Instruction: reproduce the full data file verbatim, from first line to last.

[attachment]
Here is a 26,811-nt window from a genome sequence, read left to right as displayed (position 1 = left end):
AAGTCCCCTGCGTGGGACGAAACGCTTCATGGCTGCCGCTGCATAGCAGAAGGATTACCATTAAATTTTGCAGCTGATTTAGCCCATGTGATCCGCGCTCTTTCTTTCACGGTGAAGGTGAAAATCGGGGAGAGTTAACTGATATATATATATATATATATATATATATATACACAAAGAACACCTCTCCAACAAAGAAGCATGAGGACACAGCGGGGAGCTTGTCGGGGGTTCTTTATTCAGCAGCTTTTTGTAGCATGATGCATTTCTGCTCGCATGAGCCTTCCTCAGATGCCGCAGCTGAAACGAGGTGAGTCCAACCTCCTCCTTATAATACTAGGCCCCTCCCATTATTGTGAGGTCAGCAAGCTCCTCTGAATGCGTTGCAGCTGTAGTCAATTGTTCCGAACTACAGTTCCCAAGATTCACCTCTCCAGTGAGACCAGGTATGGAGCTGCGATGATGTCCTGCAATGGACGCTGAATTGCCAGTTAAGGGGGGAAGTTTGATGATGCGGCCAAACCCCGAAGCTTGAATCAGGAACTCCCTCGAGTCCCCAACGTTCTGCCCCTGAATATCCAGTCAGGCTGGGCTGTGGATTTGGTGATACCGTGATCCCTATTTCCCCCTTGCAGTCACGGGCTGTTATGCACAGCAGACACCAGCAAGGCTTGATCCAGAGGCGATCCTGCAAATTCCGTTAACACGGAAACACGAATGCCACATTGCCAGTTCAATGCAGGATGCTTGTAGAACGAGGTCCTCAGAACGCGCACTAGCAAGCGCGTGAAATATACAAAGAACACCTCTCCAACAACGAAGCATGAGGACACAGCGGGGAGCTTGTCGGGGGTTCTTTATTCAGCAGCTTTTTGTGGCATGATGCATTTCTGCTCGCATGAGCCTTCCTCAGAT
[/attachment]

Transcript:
Here is a 26,811-nt window from a genome sequence, read left to right as displayed (position 1 = left end):
AAGTCCCCTGCGTGGGACGAAACGCTTCATGGCTGCCGCTGCATAGCAGAAGGATTACCATTAAATTTTGCAGCTGATTTAGCCCATGTGATCCGCGCTCTTTCTTTCACGGTGAAGGTGAAAATCGGGGAGAGTTAACTGATATATATATATATATATATATATATATATACACAAAGAACACCTCTCCAACAAAGAAGCATGAGGACACAGCGGGGAGCTTGTCGGGGGTTCTTTATTCAGCAGCTTTTTGTAGCATGATGCATTTCTGCTCGCATGAGCCTTCCTCAGATGCCGCAGCTGAAACGAGGTGAGTCCAACCTCCTCCTTATAATACTAGGCCCCTCCCATTATTGTGAGGTCAGCAAGCTCCTCTGAATGCGTTGCAGCTGTAGTCAATTGTTCCGAACTACAGTTCCCAAGATTCACCTCTCCAGTGAGACCAGGTATGGAGCTGCGATGATGTCCTGCAATGGACGCTGAATTGCCAGTTAAGGGGGGAAGTTTGATGATGCGGCCAAACCCCGAAGCTTGAATCAGGAACTCCCTCGAGTCCCCAACGTTCTGCCCCTGAATATCCAGTCAGGCTGGGCTGTGGATTTGGTGATACCGTGATCCCTATTTCCCCCTTGCAGTCACGGGCTGTTATGCACAGCAGACACCAGCAAGGCTTGATCCAGAGGCGATCCTGCAAATTCCGTTAACACGGAAACACGAATGCCACATTGCCAGTTCAATGCAGGATGCTTGTAGAACGAGGTCCTCAGAACGCGCACTAGCAAGCGCGTGAAATATACAAAGAACACCTCTCCAACAACGAAGCATGAGGACACAGCGGGGAGCTTGTCGGGGGTTCTTTATTCAGCAGCTTTTTGTGGCATGATGCATTTCTGCTCGCATGAGCCTTCCTCAGAT